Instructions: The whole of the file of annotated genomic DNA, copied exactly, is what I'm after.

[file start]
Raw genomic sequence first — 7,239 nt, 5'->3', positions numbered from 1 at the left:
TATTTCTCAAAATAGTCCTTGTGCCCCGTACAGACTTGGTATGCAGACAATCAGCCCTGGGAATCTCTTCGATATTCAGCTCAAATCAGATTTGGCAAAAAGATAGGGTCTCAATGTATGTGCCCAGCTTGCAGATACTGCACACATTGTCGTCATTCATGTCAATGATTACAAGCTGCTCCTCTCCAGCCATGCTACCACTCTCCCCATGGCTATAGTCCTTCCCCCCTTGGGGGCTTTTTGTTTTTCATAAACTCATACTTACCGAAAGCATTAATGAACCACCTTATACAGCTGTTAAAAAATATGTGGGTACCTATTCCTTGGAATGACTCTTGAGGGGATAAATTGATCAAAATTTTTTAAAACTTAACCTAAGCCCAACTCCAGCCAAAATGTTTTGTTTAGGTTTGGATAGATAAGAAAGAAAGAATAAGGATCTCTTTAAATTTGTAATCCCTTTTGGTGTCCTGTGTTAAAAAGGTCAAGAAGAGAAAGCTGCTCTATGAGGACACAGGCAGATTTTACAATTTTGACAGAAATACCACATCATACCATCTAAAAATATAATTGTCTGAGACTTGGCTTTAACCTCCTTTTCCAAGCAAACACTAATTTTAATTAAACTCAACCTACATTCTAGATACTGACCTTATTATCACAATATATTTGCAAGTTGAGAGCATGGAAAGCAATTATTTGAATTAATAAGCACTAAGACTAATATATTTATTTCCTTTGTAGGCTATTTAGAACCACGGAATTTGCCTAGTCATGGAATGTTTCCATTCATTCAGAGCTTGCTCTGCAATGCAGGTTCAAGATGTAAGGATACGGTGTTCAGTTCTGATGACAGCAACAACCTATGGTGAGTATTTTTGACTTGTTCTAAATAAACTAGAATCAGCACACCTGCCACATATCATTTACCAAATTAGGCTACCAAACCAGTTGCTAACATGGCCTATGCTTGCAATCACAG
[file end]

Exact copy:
Raw genomic sequence first — 7,239 nt, 5'->3', positions numbered from 1 at the left:
TATTTCTCAAAATAGTCCTTGTGCCCCGTACAGACTTGGTATGCAGACAATCAGCCCTGGGAATCTCTTCGATATTCAGCTCAAATCAGATTTGGCAAAAAGATAGGGTCTCAATGTATGTGCCCAGCTTGCAGATACTGCACACATTGTCGTCATTCATGTCAATGATTACAAGCTGCTCCTCTCCAGCCATGCTACCACTCTCCCCATGGCTATAGTCCTTCCCCCCTTGGGGGCTTTTTGTTTTTCATAAACTCATACTTACCGAAAGCATTAATGAACCACCTTATACAGCTGTTAAAAAATATGTGGGTACCTATTCCTTGGAATGACTCTTGAGGGGATAAATTGATCAAAATTTTTTAAAACTTAACCTAAGCCCAACTCCAGCCAAAATGTTTTGTTTAGGTTTGGATAGATAAGAAAGAAAGAATAAGGATCTCTTTAAATTTGTAATCCCTTTTGGTGTCCTGTGTTAAAAAGGTCAAGAAGAGAAAGCTGCTCTATGAGGACACAGGCAGATTTTACAATTTTGACAGAAATACCACATCATACCATCTAAAAATATAATTGTCTGAGACTTGGCTTTAACCTCCTTTTCCAAGCAAACACTAATTTTAATTAAACTCAACCTACATTCTAGATACTGACCTTATTATCACAATATATTTGCAAGTTGAGAGCATGGAAAGCAATTATTTGAATTAATAAGCACTAAGACTAATATATTTATTTCCTTTGTAGGCTATTTAGAACCACGGAATTTGCCTAGTCATGGAATGTTTCCATTCATTCAGAGCTTGCTCTGCAATGCAGGTTCAAGATGTAAGGATACGGTGTTCAGTTCTGATGACAGCAACAACCTATGGTGAGTATTTTTGACTTGTTCTAAATAAACTAGAATCAGCACACCTGCCACATATCATTTACCAAATTAGGCTACCAAACCAGTTGCTAACATGGCCTATGCTTGCAATCACAG